I had a need to publish a Web Application from Visual Studio 2008 into IIS, rather than into the default Visual Studio Development Server. I already had IIS installed, but I wasn’t quite sure what to do next. Here are some notes that I took on what turned out to be a three step process to publish an ASP.NET Web Application to my IIS Web Server:

  1. Run Visual Studio as an Administrator and go to the Web Page in the Properties for the Web Application. I did that by right clicking on the Properties node in the Solution Explorer. On the Web page in the Properties dialog I switched from “Use Visual Studio Development Server” to “Use IIS Web Server.”
  2. As shown in Figure 1, I then went to the Control Panel and opened this page Control Panel\Programs\Programs and Features and choose:
    1. Internet Information Services
      1. Web Management Tools
        1. IIS 6 Management Compatibility
          1. IIS Metabase and IIS 6 configuration compatibility
  3. Still in the Control, I want to Control Panel\Programs\Programs and Features and choose:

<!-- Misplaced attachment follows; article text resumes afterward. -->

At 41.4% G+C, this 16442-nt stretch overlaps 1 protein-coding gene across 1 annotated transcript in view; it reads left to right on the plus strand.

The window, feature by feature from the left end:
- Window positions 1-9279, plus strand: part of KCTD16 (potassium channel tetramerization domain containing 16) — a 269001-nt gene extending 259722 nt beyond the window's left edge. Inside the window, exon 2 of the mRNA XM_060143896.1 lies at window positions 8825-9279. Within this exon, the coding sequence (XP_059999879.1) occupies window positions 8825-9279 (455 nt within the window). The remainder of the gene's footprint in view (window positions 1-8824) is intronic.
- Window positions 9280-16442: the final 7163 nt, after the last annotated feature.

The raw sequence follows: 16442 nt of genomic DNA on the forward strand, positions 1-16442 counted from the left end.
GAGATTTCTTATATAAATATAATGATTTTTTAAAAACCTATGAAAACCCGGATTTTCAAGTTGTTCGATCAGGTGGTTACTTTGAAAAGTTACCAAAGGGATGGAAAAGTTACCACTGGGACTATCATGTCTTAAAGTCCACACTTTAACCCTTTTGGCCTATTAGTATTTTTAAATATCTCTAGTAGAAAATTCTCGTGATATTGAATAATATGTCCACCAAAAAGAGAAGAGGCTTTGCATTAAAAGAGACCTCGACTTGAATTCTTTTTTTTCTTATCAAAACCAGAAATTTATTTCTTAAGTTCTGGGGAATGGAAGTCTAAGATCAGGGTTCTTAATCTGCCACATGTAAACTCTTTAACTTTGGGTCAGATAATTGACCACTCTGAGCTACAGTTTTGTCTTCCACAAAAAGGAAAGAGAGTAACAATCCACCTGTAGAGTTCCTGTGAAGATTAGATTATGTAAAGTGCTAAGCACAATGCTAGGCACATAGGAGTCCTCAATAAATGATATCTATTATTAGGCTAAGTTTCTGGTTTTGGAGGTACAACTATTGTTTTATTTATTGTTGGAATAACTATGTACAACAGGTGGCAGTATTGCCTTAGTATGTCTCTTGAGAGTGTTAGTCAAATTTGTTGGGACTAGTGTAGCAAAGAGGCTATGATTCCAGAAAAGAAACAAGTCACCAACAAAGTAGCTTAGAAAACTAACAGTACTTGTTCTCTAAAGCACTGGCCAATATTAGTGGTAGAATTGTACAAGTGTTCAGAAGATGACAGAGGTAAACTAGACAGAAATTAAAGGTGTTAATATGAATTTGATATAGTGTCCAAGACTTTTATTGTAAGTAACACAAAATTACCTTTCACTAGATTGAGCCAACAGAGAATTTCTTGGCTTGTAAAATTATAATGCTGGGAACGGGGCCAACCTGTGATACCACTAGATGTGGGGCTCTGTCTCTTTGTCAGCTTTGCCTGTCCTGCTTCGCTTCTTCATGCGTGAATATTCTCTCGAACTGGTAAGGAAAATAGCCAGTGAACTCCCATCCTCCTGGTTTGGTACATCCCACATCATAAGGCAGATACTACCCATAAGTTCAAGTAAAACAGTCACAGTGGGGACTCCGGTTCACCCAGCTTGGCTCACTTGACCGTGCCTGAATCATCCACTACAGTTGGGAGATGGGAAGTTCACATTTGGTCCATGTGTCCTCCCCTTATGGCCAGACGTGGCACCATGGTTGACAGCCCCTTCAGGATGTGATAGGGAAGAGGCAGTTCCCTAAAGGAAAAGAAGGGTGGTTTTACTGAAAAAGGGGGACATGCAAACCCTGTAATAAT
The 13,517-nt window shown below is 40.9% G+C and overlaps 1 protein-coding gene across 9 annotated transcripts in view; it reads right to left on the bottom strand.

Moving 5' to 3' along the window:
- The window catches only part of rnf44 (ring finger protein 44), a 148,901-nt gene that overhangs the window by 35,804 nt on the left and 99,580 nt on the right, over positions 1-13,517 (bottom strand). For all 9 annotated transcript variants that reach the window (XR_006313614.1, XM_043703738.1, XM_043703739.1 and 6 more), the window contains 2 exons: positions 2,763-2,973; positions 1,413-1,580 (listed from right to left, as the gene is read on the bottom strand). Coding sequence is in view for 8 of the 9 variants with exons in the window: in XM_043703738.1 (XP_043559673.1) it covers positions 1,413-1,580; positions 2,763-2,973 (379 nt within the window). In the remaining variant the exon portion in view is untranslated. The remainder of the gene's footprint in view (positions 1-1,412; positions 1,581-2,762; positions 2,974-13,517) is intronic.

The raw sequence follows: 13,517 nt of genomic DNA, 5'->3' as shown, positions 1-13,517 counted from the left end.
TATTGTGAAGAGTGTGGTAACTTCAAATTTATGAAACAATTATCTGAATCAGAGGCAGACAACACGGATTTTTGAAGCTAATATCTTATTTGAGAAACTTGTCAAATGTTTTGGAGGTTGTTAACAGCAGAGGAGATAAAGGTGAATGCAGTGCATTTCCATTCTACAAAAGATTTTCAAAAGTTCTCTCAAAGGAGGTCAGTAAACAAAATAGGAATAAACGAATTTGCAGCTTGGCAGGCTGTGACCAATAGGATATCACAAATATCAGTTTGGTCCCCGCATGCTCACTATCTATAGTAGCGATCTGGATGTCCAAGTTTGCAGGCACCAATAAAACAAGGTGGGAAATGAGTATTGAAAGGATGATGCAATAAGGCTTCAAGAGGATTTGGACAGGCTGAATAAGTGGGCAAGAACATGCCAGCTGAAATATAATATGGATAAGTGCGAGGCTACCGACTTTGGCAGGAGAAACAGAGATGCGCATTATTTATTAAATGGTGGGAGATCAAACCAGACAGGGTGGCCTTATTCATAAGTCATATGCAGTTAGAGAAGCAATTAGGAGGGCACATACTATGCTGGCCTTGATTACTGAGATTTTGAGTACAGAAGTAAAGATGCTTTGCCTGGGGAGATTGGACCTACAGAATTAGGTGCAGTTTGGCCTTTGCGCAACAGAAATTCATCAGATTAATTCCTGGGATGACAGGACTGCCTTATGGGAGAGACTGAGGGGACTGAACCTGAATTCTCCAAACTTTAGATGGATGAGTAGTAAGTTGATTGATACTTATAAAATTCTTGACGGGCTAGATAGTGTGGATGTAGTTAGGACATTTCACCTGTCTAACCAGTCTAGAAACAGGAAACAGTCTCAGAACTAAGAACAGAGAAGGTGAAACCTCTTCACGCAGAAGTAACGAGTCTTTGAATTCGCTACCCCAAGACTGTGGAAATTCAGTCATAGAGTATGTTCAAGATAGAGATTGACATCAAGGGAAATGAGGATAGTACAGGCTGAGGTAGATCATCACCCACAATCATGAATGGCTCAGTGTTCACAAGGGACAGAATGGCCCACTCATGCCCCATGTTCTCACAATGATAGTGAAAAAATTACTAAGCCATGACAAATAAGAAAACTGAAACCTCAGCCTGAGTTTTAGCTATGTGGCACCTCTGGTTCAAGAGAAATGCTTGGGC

1. World Wide Web Services
      1. Application Development Features
        1. ASP.NET

 

Steps 2 and 3 are illustrated in Figure 1. Note that IIS Metabase and IIS 6 configuration compatibility and ASP.NET are both selected. When I selected ASP.NET, a number of other options were turned on automatically.

Figure01

After taking these steps, the Create Virtual Directory button in the Web Page of the Properties for my Web Application worked. I was then able to reach the application by typing a URL such as the following into IIS:

  • http://localhost/WebApplication2/

The actual application with my source code remained in the directory where I did my development. The connection between the Virtual Directory and the directory where the application is actually stored can be viewed and configured with the IIS Manager. You can access the Manager here: Control Panel\System and Maintenance\Administrative Tools. In the Connections window on the left of the Manager, browse to Sites\Default Site and click on one of the IIS options such as Authentication. 

In the Actions window on the right of the Manager, choose View Applications, then right click on your application and choose Basic Settings. The dialog shown in Figure 2 appears. You can use this dialog to modify the path to your application. If you then want to switch back to developing your source code in the original location inside Visual Studio, you may have to use the IIS Manager to remove the application.

Figure02

Handling IIS security and set up issues is a subject that I sometimes find a bit challenging, but the information I’ve outlined here solved my problems, and allowed my to proceed with my work.

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